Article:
A critical period for second language acquisition: Evidence from 2/3 million English speakers
Children learn language more easily than adults, though when and why this ability declines have been obscure for both empirical reasons (underpowered studies) and conceptual reasons (measuring the ultimate attainment of learners who started at different ages cannot by itself reveal changes in underlying learning ability). We address both limitations with a dataset of unprecedented size (669,498 native and non-native English speakers) and a computational model that estimates the trajectory of underlying learning ability by disentangling current age, age at first exposure, and years of experience. This allows us to provide the first direct estimate of how grammar-learning ability changes with age, finding that it is preserved almost to the crux of adulthood (17.4 years old) and then declines steadily. This finding held not only for “difficult” syntactic phenomena but also for “easy” syntactic phenomena that are normally mastered early in acquisition. The results support the existence of a sharply-defined critical period for language acquisition, but the age of offset is much later than previously speculated. The size of the dataset also provides novel insight into several other outstanding questions in language acquisition.
Keywords: Language acquisition, Critical period, L2 acquisition
This study used a carefully designed and piloted Facebook quiz to test grammatical competence among L1 and L2 speakers of English of all ages and language backgrounds, with varying exposure and ages of onset. The study aims to answer the well-known question why older L2 learners generally do not reach L1 proficiency, based on the hypothesis of a critical period for (second) language acquisition.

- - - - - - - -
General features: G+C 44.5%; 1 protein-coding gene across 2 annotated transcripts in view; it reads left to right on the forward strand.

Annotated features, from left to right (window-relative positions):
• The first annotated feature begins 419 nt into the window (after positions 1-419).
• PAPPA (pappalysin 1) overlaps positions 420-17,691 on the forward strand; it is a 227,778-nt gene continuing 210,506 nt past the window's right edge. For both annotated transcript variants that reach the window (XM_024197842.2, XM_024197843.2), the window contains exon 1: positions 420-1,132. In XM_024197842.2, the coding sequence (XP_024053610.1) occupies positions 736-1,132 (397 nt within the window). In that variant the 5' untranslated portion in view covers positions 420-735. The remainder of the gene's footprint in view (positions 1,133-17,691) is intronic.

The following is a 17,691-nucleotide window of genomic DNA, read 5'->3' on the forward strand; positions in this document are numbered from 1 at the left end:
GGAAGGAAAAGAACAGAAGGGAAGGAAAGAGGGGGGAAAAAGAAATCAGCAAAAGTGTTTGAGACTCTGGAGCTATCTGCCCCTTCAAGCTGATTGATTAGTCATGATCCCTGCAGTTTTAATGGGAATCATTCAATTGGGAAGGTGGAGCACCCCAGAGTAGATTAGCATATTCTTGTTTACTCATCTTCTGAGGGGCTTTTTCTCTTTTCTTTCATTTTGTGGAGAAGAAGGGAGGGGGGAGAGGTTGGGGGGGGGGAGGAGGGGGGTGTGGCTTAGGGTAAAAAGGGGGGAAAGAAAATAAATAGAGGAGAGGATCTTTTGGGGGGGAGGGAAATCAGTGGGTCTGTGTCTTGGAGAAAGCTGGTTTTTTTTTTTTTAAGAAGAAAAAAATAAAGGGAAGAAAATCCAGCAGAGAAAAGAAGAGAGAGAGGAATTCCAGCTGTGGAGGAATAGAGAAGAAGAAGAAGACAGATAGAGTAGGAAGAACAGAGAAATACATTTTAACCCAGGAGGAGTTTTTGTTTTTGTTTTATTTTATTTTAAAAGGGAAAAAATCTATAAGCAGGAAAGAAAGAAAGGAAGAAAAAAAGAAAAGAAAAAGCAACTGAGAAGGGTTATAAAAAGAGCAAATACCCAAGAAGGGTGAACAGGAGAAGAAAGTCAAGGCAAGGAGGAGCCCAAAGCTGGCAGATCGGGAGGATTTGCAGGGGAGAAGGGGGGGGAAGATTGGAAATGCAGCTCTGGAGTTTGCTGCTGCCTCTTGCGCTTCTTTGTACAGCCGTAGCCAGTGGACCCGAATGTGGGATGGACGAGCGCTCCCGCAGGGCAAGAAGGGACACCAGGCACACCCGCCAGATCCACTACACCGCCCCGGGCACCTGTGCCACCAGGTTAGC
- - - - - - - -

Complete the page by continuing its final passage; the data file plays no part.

Hartshorne, Tenenbaum & Pinker (2018) sought to meet the need for larger sample sizes to check the statistical robustness of studies like Johnson and Newport (1989) and tease out contributing factors. This earlier, landmark study of what has been called the critical period for second language acquisition found
a clear and strong advantage for earlier arrivals over the later arrivals. Test performance was linearly related to age of arrival up to puberty; after puberty, performance was low, but highly variable and unrelated to age of arrival
Johnson and Newport (1989) was a grammaticality judgement study of 46 speakers of Chinese or Korean, with age of arrival between 3 and 39, and exposure times of 3-26 years. Age of testing is not reported.
The results show a clear and strong relationship between age of arrival in the United States and performance. Subjects who began acquiring English in the US at an earlier age obtained higher scores on the test than those that began later
The researchers highlighted two further points
(1) Before age 15, and most particularly before age 10, there are very few individual differences in ultimate ability to learn language within any particular age group; success in learning is almost entirely predicted by the age at which it begins.
(2) For adults, later age of acquisition determines that one will not become native or near-native in a language; however there are large individual variations in ultimate ability in the language, within the lowered range of performance.